Some other misc points:
  • Port container cargo expected to grow 11% per year, which is a heck of a lot of growth (along with the truck and train traffic to support it)
  • More protection of wetlands and flood plains
  • Trying to get more regional transit options beyond the Metro service area and into adjacent counties
  • An "Envision Houston" scenario with more concentrated density in the urban core around mixed-use, pedestrian "Livable Centers" that is forecast to increase transit use about 20% and reduce vehicle miles-travelled by 6%.
There is expected to be a public meeting on June 14th if you'd like to know more. Details to be announced.

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5 Comments:

At 8:37 AM, May 04, 2007, Anonymous Anonymous said...

Less lane miles for RTP is not necessarily a bad thing. Several of the routes HGAC concentrated on would provide dramatically increased capacity for the spoke system.

The 90a commuter rail line re-aligned to head north and eventually into the downtown intermodal center is great addition, but it will be interesting to seek how this will jive with the projected increase in freight on the local rail lines. The re-alignment of freight rail is dead on arrival since the rail companies don't want pay for it (and rightly so!). You wouldn't to pay to move because of eminent domain without getting paid first. Also, UPRR is planning to triple track (upgrade from dual to three tracks within their right of way) throughout the city. This may be a good thing if the added capacity will allow them to lease their corridors to the commuter rail.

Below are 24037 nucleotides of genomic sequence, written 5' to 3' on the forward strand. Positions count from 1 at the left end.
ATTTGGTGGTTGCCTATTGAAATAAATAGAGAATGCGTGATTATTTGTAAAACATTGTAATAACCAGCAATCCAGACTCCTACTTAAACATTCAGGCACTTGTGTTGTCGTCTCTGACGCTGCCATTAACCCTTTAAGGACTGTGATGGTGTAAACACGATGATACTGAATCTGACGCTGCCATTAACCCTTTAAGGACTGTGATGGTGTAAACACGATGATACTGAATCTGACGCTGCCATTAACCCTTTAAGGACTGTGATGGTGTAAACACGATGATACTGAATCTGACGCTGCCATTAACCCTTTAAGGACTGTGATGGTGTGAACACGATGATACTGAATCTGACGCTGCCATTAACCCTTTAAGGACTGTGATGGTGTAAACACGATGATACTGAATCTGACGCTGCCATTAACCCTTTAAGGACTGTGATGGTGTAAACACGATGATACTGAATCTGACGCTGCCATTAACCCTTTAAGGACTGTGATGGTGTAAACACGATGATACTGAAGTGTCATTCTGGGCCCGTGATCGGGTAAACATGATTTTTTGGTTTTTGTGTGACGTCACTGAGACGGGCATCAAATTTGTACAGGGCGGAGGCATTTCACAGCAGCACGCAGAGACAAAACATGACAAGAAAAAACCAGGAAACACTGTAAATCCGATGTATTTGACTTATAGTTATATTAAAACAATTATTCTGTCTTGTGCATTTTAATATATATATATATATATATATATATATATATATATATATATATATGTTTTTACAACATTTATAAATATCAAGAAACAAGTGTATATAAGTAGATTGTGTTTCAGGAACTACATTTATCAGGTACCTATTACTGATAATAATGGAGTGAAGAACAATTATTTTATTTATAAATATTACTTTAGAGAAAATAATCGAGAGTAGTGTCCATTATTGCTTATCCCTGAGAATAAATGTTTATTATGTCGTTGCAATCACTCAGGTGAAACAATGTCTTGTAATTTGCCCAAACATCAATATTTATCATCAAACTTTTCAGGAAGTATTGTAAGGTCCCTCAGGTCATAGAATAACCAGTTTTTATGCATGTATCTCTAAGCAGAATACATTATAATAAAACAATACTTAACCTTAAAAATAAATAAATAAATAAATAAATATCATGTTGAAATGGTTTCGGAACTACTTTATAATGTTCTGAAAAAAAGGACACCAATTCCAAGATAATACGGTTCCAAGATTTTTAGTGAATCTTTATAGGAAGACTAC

The 90a commuter rail line north will also beg the question as to whether Belaire, Braeswood, Bissonet, Richmond, Westheimer, and San Felipe will become grade separated. If not, it will provide many more headaches for east-west surface street movement than exist now.

 
At 11:43 AM, May 07, 2007, Anonymous Anonymous said...

Really interesting stuff Metro is planning (or at least thinking about). Where can one see their map that shows these plans?

 
At 12:33 PM, May 07, 2007, Blogger Tory Gattis said...

I don't think it's online yet, but when the 2035 plan gets posted (probably in June), it's in there.

 
At 11:22 AM, June 10, 2008, Anonymous Anonymous said...

What happens if the grants and funds collected to fund metro run out. People who become dependent of the transit system are so out of luck. Charging a $1 each way wont pay the bills. What plans do you have to transition these services to the private sector by gradually allowing the consumers to pay for more of the cost of their services? There is no free ride. Someone has to pay for it. Meanwhile the gaps and barriers to transportation for the most vulnerable (blind, elderly, disabled) in our community become larger. Does Metro partner with Fort Bend County Transportation to fill these gaps? No

 
At 12:49 PM, June 10, 2008, Blogger Tory Gattis said...

Metro's 1% sales tax is not going away, and brings them a big pile of money that's growing every year. Whether they can keep budgets balanced and services growing while building the rail is a different question. But I do think they need to expand their coverage area to adjacent counties for commuter services, or at least make partnerships.